I’ve been working this essay about Ramadan dresses (dara’as, caftans) and while the process is fun (interviewing! I’m interviewing people who can teach me more!) and I’m learning about the region’s holy month traditions and drafting real time, I really needed a chunk of writing to go somewhere this week. The Ramadan dress essay is like a sheep going from one tuft of grass to the next. I really don’t know where it starts or ends right now.
I returned to the first essay I wrote for the creative nonfiction class I’m taking, reread comments and questions before parking myself in front of the draft to revise. I was a revision rock star. It helps that I’ve been thinking about this essay since first drafting it. It helps that I decided to do as I say: I sat in a chair and made myself revise. Discipline has its appeal.
What follows will get another go at some point. For now, mostly finishing a piece feels so good.
Fahaheel Sea Walk
One Saturday I take the kids for a walk in Fahaheel. This Saturday feels like one of the last cool days before the heat arrives to keep us moving from one air-conditioned place to the next, from apartment to car to shopping mall. During the summer I miss the Gulf. I miss its changing colors, grays and blues mostly but sometimes turquoise or murky green. I miss standing on the rocks off the path, watching waves form and crash. So this Saturday I want the Gulf. We park at the Sea Club and start walking south on the palm lined cobbled path. Claire and Grant jumped from the low wall to the sand and run alongside. When I first found this path, I had only Claire. And the next year I had Grant too, wrapped snug against my belly. The three of us made a twenty or thirty minute walk stretch the morning. On this Saturday my kids race ahead, circle back. Grant holds out his hands to show me treasure: popsicle sticks, a bottle cap, a cracked Happy Meal toy. He has an eye for screws, nuts, nails too, anything his dad might use on a project.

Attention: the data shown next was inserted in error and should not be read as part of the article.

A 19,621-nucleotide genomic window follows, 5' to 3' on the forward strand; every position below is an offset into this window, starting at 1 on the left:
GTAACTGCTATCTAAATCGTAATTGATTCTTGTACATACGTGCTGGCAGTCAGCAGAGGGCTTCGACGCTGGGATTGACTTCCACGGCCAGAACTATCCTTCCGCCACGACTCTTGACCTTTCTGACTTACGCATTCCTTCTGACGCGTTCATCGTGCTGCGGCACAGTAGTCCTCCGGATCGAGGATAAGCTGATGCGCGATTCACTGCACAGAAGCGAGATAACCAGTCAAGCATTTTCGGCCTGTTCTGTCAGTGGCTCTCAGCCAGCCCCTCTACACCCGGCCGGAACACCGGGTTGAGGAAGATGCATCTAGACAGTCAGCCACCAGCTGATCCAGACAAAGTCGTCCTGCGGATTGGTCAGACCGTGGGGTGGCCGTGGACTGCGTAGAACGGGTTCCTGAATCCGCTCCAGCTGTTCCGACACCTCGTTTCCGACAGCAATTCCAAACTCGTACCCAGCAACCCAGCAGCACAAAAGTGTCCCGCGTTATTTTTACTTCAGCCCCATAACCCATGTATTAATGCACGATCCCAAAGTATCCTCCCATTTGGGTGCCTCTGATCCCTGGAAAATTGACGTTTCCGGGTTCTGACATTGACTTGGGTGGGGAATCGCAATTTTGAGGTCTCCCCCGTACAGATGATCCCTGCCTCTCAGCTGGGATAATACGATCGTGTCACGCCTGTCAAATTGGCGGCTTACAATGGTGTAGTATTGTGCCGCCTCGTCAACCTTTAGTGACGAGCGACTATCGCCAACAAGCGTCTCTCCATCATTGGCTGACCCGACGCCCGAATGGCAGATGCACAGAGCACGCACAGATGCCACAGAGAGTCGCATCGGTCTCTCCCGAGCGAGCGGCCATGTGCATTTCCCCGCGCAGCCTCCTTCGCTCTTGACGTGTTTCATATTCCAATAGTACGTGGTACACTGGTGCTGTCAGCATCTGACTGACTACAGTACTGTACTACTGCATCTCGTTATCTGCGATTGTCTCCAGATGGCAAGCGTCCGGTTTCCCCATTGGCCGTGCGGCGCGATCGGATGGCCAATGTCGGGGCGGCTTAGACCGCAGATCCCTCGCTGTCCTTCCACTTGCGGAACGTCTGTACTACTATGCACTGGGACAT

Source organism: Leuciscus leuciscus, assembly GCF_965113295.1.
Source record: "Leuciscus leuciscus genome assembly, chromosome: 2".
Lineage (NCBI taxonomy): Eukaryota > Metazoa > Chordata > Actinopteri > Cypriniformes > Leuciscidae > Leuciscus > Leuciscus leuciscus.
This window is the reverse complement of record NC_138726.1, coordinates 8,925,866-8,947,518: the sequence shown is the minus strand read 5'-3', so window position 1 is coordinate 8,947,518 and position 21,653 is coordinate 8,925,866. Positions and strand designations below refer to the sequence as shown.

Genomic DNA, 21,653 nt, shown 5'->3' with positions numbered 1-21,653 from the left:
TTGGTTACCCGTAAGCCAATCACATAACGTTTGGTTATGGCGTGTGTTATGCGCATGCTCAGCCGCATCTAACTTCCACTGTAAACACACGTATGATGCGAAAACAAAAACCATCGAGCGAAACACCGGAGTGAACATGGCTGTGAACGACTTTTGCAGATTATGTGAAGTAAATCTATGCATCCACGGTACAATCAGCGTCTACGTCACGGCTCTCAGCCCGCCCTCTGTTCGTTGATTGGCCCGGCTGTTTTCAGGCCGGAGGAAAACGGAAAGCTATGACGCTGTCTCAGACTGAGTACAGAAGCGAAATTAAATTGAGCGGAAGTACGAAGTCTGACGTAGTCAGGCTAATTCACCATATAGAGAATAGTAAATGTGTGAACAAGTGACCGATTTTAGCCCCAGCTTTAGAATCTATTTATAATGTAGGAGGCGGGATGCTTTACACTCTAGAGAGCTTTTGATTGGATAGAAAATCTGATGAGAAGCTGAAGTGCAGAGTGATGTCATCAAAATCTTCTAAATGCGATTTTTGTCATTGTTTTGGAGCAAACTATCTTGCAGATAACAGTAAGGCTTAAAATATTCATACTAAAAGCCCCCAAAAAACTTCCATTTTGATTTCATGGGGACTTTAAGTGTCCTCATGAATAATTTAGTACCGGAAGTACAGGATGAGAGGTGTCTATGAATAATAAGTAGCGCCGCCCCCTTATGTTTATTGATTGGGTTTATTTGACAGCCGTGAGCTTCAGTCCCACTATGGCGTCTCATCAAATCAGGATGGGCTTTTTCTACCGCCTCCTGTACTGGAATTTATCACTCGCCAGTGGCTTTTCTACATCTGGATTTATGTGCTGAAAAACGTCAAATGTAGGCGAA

“Can we play here?” Claire asks. We’re halfway to AlKout, halfway to the coffee and hot chocolate we’ll have at a café there. Claire jumps up and down when I say sure, go, go play. She yells for Grant to follow. I sit cross-legged on the low wall. I can see Claire and Grant bending over something on the sand, then race toward the edge of the beach where a shisha bar overlooks the Gulf. They run back and forth like that, pausing to dig holes with pink Baskin Robbins spoons or examine shells. I remember pausing here when Claire was a toddler, squatting to speak with her. We came that morning with a group of moms and strollers and kids but at the first zig in the path, Claire sat down. The others waited a polite distance ahead. When we walked together, we were always pausing for someone to catch up but that morning Claire wouldn’t go. I waved at Jamie. “Go on ahead,” I called, “We’ll catch up.” She called back, “You sure?”
I wasn’t sure about much that year. I don’t remember how long I squatted there, Grant wrapped against my belly and Claire sitting, resolved. I am sure I sighed. That year was knit in sighs of tiredness, frustration, sorrow, surrender. I remember speaking gently. “Come on, we’re almost there. We’ll get a hot cocoa,” I might have said. And when Claire’s little legs still wouldn’t take another step, I’d promise a croissant too. I remember being gentle but not feeling gentle and when Claire finally got up and took my hand, I wanted to hold her hand so tight it hurt. The group was too far ahead to catch up but we walked toward them anyway.